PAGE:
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Mathematical conundrum 

Dropping nuclear power for solar isn't going to be cheap

For some time now I have been standing up for the Diablo Canyon Nuclear Power Plant, despite the fact that the environmental community (and apparently most of our community) is against it. Therefore, severely outnumbered, I have to face the fact that I must be wrong and I apologize for the error of my ways. From here on out I am getting right with solar.

But words are not enough and some form of action is needed.

Right now, the Powerball is approaching $500 million. I plan to win it, and after keeping a few million dollars in spending money, I am going to dedicate the rest to building a photovoltaic solar array that will put the dreaded Diablo Canyon menace out of business once and for all.

Go solar! You guys can chip in if you want.

The first thing we have to do is determine the load we have to replace. In this case, the load would be the capacity of Diablo Canyon times 24 hours, since it operates around the clock. The capacity of Diablo Canyon is 2,240 megawatts or 2,240,000 kilowatts (kW). So the load that we have to replace is 2,240,000 kW multiplied by 24 hours or 53,760,000 kW hours (kWh) per day. Easy enough.

The next thing we have to do is determine the system size, which means dividing the load by the local insolation rate—the amount of solar irradiation per square meter per day. Naturally, this depends on the time of year. Since Diablo Canyon operates year-round and, since we want to completely replace it with solar, we have to use the lowest annual insolation rate for this area, which occurs in December. According to NASA, the insolation rate for our area in December is 2.48.

So, our system size would be: 53,760,000 kWh divided by 2.48, which equals 21,677,419 kW. Wow!

Now we have to figure out how many solar panels we need. A decent solar panel these days has a capacity of about 250 watts or 0.250 kW. So the number of 250-watt solar panels we would need would be: 21,677,419 kW divided by 0.250 kW, which equals 86,709,677 solar panels. Holy Moley!

Now, we need to figure out how much this is going to cost and pray like hell for a serious quantity discount. A 2012 article from the Berkeley Lawrence Lab regarding the cost of solar arrays stated: "Utility-scale systems installed in 2012 registered even lower prices, with prices for systems larger than 10,000 kW generally ranging from $2.50/W to $4.00/W."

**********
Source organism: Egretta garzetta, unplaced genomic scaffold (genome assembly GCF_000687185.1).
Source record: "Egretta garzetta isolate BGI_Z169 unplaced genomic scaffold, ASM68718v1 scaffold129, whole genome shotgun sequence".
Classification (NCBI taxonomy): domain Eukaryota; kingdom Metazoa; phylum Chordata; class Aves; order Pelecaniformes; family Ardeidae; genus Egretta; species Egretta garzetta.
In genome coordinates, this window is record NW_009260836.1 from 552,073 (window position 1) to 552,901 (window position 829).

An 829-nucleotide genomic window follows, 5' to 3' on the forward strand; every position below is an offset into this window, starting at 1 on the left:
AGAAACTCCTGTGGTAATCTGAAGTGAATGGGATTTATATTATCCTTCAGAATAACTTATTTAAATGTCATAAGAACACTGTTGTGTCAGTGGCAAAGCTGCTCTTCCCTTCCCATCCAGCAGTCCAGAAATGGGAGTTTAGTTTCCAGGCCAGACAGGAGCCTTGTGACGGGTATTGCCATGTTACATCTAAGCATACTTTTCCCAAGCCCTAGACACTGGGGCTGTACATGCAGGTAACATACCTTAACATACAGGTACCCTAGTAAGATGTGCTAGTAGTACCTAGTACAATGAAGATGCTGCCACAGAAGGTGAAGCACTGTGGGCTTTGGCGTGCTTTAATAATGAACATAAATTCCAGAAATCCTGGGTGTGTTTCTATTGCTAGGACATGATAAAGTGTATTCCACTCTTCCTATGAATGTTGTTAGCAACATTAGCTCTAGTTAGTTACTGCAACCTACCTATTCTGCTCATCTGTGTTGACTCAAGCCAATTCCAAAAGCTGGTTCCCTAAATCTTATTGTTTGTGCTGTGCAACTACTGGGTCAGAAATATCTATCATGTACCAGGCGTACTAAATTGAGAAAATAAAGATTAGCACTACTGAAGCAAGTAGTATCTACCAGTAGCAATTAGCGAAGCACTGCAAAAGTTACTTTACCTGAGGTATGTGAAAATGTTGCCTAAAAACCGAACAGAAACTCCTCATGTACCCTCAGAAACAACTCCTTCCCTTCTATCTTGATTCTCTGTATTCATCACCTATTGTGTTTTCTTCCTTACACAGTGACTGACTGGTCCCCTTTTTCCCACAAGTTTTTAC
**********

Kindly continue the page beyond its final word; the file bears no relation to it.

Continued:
Since the article is dated and indicated that prices were dropping like a rock we will use the lowest $2.50 per watt figure: 21,677,419 kilowatts equals 21,677,419,000 watts. Multiply that by $2.50, and we get a grand total of $55 billion dollars!!!

Say what? OMFG!!! That's enough to build half a dozen nuclear plants, easy. We would need more than a hundred $500-million Powerballs to do that. Even if we used the average insolation rate for the year, we would still have a cost of more than $25 billion.

Who the hell said solar power is cheap? Solar capacity is cheap, but solar production is extremely expensive. Ask the Germans.

Worse yet, the $55 billion is only part of the cost. Because the sun only shines for part of the day, we would have to have storage for most of the production to make it through the rest of the day, and God knows how much that will cost because they have yet to come up with a practical design. It could easily be two or three times the cost of the panels. Then, we would need even more solar panels and storage to save up for days when the sun doesn't shine. No effing way we can afford all that.

The moral of story is: The fantasy that intermittent sources of power can completely replace base sources of power is a good example of the eco group-think, shoot-yourself-in-the-foot logic that the fossil-fuel guys love, and they are laughing all the way to the bank. Go for it and toss Diablo Canyon into the briar patch: Nuclear bad. Solar good. Go ahead and do it. Dump nuclear and go solar. Germany fell for it, so why shouldn't we. We are easily as stupid as they are—just look at who we elected as president. Get real people. Δ

Mark Henry spends his free time doing math in San Luis Obispo. Send comments through the editor at clanham@newtimesslo.com or counter with your own version of math at letters@newtimesslo.com.

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